3. In-app surveys (pop-ups) via a service like Quaraloo are fantastic for capturing qualitative data one question at a time. Another way to progress towards customer knowledge is the Hubspot way: Each time you offer content, ask a different question.
    4. Use your tracking tool to collect data on your customers. If you use a customer level tool such as Kissmetrics, Mixpanel, or Trakio, you can then capture the navigation of your customer before they sign up. If you have vertical success stories or blog posts, you will be able to tell which one your customers is visiting, hence defining them as a persona.
    5. A media monitoring tool will allow you to discover new conversations around your brand and related terms, as well as where these conversations take place. Listen in to learn more about your target audience.

3. Define your brand voice

Now that you know what your vision is, and have a much clearer idea of who your stakeholders are, it’s time to define your brand voice.

Depending on what it is you offer, your overall tone may be obvious. For example, someone marketing a treatment for a chronic disease is going to speak in a much different tone than someone offering a social media management tool.

Talk to your audience in their voice. Listen in on community conversations. See how your stakeholders are talking to each other and other brands, then adapt a voice that aligns with their communication style.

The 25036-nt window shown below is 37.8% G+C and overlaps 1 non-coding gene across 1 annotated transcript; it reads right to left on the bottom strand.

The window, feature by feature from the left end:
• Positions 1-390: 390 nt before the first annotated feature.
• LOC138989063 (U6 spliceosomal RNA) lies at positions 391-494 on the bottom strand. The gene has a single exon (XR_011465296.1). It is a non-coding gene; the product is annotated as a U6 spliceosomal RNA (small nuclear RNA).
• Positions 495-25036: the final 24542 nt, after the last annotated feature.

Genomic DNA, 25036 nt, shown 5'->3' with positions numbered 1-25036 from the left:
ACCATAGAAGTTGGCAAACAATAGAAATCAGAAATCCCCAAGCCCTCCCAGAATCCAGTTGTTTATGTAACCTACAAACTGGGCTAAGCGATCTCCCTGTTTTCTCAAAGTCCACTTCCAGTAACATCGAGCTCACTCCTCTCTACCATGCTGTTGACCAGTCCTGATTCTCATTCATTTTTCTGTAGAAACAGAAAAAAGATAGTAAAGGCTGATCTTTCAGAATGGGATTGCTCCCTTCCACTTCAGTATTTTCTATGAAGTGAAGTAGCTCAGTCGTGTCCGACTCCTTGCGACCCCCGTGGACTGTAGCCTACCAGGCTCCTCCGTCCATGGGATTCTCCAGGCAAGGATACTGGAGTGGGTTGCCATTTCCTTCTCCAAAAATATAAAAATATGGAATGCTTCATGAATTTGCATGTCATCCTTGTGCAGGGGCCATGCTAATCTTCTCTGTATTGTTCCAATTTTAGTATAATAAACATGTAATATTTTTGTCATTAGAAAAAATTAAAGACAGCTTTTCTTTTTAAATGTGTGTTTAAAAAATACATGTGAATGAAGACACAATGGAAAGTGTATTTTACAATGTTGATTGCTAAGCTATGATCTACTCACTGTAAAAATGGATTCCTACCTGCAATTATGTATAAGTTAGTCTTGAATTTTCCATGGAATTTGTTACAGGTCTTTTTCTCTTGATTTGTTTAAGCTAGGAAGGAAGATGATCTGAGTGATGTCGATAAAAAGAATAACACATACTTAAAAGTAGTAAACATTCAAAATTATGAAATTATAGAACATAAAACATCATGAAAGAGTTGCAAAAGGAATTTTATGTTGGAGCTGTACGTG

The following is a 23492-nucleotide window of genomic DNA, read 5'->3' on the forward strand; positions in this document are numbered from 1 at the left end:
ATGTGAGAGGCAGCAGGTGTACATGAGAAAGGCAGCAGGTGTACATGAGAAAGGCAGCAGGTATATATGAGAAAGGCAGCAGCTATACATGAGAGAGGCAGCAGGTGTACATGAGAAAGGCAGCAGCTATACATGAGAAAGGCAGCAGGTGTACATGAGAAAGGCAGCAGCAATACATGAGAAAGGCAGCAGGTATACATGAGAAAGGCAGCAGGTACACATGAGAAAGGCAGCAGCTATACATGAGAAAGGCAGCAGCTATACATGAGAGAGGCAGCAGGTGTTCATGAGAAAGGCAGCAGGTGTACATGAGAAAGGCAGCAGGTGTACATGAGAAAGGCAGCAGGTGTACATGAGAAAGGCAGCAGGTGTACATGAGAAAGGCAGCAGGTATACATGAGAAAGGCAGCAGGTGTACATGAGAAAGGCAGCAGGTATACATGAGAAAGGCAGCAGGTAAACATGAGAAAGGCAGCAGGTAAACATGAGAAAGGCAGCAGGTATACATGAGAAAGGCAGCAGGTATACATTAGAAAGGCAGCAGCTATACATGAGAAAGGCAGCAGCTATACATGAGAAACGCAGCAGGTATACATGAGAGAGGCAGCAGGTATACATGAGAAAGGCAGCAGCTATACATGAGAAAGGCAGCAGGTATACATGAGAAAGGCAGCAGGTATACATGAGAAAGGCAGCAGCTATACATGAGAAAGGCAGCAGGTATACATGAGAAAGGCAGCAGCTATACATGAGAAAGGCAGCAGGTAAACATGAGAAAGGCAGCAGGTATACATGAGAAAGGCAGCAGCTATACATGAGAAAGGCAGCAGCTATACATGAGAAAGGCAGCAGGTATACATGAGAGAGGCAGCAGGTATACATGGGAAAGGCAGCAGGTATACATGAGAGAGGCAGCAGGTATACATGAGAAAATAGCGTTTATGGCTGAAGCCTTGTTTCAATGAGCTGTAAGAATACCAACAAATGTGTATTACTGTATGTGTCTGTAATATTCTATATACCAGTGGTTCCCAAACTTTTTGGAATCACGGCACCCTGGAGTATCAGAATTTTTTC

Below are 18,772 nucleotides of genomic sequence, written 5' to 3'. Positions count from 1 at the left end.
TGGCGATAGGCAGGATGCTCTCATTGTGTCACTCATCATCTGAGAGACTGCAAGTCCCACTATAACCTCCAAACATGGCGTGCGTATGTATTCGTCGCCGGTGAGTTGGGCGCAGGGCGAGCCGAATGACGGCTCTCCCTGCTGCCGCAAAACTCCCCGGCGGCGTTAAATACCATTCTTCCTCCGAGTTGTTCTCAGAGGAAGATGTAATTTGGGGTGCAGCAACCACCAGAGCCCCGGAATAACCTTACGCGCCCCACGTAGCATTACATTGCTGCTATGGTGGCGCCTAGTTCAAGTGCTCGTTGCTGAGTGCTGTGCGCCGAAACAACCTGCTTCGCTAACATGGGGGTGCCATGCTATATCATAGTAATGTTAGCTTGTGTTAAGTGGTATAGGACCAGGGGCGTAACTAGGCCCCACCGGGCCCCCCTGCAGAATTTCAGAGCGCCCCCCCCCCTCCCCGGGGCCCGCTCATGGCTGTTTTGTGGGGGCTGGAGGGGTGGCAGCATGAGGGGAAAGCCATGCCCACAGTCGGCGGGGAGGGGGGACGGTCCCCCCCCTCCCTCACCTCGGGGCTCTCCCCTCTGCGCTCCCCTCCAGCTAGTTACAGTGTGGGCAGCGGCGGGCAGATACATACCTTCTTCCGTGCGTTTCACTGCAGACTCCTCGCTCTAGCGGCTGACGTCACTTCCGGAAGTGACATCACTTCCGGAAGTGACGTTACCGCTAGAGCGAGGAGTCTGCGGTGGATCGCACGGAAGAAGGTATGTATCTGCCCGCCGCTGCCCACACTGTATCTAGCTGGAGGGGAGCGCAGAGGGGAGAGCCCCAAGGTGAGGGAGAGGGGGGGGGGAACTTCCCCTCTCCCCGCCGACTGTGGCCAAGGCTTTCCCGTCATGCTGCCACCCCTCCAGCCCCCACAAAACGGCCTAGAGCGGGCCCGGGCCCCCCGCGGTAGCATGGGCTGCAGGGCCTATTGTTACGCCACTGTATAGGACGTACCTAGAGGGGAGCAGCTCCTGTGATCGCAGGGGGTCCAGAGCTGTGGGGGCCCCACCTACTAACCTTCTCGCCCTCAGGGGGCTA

Note: This is a great opportunity to get creative and define a voice that will make you stand out among the competition.

Some examples of brand voice descriptions, include:

  • Witty and smart
  • Kind and nurturing
  • Excited and energetic
  • Empathetic and caring
  • Fun and lighthearted

4. Set brand guidelines

Here’s where we apply everything we did in steps 1-3 to create a cohesive document that will get anyone who represents your brand on the same page and singing the same tune.

Depending on their relationship with your brand, you may have different versions of your guidelines document — some with more information than others, but each should include the same information around messaging, tone, voice, etc.

Guidelines should be shared with team members, contractors, contributors, etc., and should include specific elements such as:

  • Brand & content goals
  • Target audiences
  • Focus topics
  • Brand voice & tone
  • Sample topic ideas / headlines
  • Same social messaging
  • Protocol for post-publication

For an example, you can check out our blog guidelines. I’ve also always really appreciated how thorough and well-designed Mailchimp’s style guide is.

Brand guidelines create consistency in how your brand is perceived, and help to avoid any potential PR disasters cause my a lack of information or communications.